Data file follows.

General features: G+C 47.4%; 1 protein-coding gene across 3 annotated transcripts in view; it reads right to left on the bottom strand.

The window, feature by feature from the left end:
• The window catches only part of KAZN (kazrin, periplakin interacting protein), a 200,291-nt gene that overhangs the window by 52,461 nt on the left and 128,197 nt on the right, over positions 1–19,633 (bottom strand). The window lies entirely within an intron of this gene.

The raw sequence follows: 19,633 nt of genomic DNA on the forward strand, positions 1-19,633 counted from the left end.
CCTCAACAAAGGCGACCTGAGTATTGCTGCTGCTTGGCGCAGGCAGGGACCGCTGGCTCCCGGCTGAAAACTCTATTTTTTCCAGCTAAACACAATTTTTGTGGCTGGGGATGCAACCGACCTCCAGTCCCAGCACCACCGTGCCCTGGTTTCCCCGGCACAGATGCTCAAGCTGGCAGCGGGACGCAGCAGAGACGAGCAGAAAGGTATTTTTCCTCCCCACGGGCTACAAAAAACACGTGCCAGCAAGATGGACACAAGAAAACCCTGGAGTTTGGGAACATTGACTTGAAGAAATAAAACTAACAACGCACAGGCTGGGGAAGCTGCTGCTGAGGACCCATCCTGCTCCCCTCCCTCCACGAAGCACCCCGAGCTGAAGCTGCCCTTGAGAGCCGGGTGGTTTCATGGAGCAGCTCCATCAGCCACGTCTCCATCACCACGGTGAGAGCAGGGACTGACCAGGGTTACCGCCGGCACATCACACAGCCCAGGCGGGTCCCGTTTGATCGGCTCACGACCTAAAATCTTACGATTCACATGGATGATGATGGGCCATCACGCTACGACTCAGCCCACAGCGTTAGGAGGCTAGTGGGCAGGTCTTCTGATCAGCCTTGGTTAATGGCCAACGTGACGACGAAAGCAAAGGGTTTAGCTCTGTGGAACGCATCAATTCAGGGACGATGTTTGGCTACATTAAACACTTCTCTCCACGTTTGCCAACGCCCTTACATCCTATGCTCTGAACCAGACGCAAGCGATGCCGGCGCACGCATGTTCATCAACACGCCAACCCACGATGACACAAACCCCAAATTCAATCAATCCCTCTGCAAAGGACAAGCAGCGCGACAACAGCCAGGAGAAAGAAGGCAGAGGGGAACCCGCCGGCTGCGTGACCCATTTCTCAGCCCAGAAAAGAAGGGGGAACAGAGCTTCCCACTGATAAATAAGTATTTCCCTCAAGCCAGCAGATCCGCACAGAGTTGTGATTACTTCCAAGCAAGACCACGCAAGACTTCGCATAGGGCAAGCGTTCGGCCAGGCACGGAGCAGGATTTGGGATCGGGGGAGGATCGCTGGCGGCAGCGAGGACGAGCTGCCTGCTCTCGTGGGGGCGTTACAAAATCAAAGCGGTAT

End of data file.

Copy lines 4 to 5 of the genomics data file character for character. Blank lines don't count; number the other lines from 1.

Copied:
The raw sequence follows: 19,633 nt of genomic DNA on the forward strand, positions 1-19,633 counted from the left end.
CCTCAACAAAGGCGACCTGAGTATTGCTGCTGCTTGGCGCAGGCAGGGACCGCTGGCTCCCGGCTGAAAACTCTATTTTTTCCAGCTAAACACAATTTTTGTGGCTGGGGATGCAACCGACCTCCAGTCCCAGCACCACCGTGCCCTGGTTTCCCCGGCACAGATGCTCAAGCTGGCAGCGGGACGCAGCAGAGACGAGCAGAAAGGTATTTTTCCTCCCCACGGGCTACAAAAAACACGTGCCAGCAAGATGGACACAAGAAAACCCTGGAGTTTGGGAACATTGACTTGAAGAAATAAAACTAACAACGCACAGGCTGGGGAAGCTGCTGCTGAGGACCCATCCTGCTCCCCTCCCTCCACGAAGCACCCCGAGCTGAAGCTGCCCTTGAGAGCCGGGTGGTTTCATGGAGCAGCTCCATCAGCCACGTCTCCATCACCACGGTGAGAGCAGGGACTGACCAGGGTTACCGCCGGCACATCACACAGCCCAGGCGGGTCCCGTTTGATCGGCTCACGACCTAAAATCTTACGATTCACATGGATGATGATGGGCCATCACGCTACGACTCAGCCCACAGCGTTAGGAGGCTAGTGGGCAGGTCTTCTGATCAGCCTTGGTTAATGGCCAACGTGACGACGAAAGCAAAGGGTTTAGCTCTGTGGAACGCATCAATTCAGGGACGATGTTTGGCTACATTAAACACTTCTCTCCACGTTTGCCAACGCCCTTACATCCTATGCTCTGAACCAGACGCAAGCGATGCCGGCGCACGCATGTTCATCAACACGCCAACCCACGATGACACAAACCCCAAATTCAATCAATCCCTCTGCAAAGGACAAGCAGCGCGACAACAGCCAGGAGAAAGAAGGCAGAGGGGAACCCGCCGGCTGCGTGACCCATTTCTCAGCCCAGAAAAGAAGGGGGAACAGAGCTTCCCACTGATAAATAAGTATTTCCCTCAAGCCAGCAGATCCGCACAGAGTTGTGATTACTTCCAAGCAAGACCACGCAAGACTTCGCATAGGGCAAGCGTTCGGCCAGGCACGGAGCAGGATTTGGGATCGGGGGAGGATCGCTGGCGGCAGCGAGGACGAGCTGCCTGCTCTCGTGGGGGCGTTACAAAATCAAAGCGGTAT